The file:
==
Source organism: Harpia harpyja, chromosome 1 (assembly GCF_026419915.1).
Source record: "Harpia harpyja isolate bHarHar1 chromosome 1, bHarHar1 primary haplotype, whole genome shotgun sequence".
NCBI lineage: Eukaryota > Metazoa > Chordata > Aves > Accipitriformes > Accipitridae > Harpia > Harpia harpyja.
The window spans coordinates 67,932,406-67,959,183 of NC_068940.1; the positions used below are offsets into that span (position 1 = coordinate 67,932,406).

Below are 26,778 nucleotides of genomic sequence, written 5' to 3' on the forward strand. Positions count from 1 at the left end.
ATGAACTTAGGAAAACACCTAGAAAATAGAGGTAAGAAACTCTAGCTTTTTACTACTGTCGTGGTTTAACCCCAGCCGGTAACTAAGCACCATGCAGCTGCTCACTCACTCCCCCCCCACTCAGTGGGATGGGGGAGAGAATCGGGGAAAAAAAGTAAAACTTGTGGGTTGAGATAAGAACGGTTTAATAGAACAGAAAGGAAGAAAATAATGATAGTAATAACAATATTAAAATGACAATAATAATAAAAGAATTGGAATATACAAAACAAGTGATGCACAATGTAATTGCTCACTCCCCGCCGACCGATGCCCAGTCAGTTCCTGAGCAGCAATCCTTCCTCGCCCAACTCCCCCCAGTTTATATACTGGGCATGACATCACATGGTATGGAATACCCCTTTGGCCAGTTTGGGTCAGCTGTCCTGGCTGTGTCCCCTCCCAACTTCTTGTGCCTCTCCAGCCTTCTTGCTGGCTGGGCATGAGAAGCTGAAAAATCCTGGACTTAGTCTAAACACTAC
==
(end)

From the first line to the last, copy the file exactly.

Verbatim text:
Source organism: Harpia harpyja, chromosome 1 (assembly GCF_026419915.1).
Source record: "Harpia harpyja isolate bHarHar1 chromosome 1, bHarHar1 primary haplotype, whole genome shotgun sequence".
NCBI lineage: Eukaryota > Metazoa > Chordata > Aves > Accipitriformes > Accipitridae > Harpia > Harpia harpyja.
The window spans coordinates 67,932,406-67,959,183 of NC_068940.1; the positions used below are offsets into that span (position 1 = coordinate 67,932,406).

Below are 26,778 nucleotides of genomic sequence, written 5' to 3' on the forward strand. Positions count from 1 at the left end.
ATGAACTTAGGAAAACACCTAGAAAATAGAGGTAAGAAACTCTAGCTTTTTACTACTGTCGTGGTTTAACCCCAGCCGGTAACTAAGCACCATGCAGCTGCTCACTCACTCCCCCCCCACTCAGTGGGATGGGGGAGAGAATCGGGGAAAAAAAGTAAAACTTGTGGGTTGAGATAAGAACGGTTTAATAGAACAGAAAGGAAGAAAATAATGATAGTAATAACAATATTAAAATGACAATAATAATAAAAGAATTGGAATATACAAAACAAGTGATGCACAATGTAATTGCTCACTCCCCGCCGACCGATGCCCAGTCAGTTCCTGAGCAGCAATCCTTCCTCGCCCAACTCCCCCCAGTTTATATACTGGGCATGACATCACATGGTATGGAATACCCCTTTGGCCAGTTTGGGTCAGCTGTCCTGGCTGTGTCCCCTCCCAACTTCTTGTGCCTCTCCAGCCTTCTTGCTGGCTGGGCATGAGAAGCTGAAAAATCCTGGACTTAGTCTAAACACTAC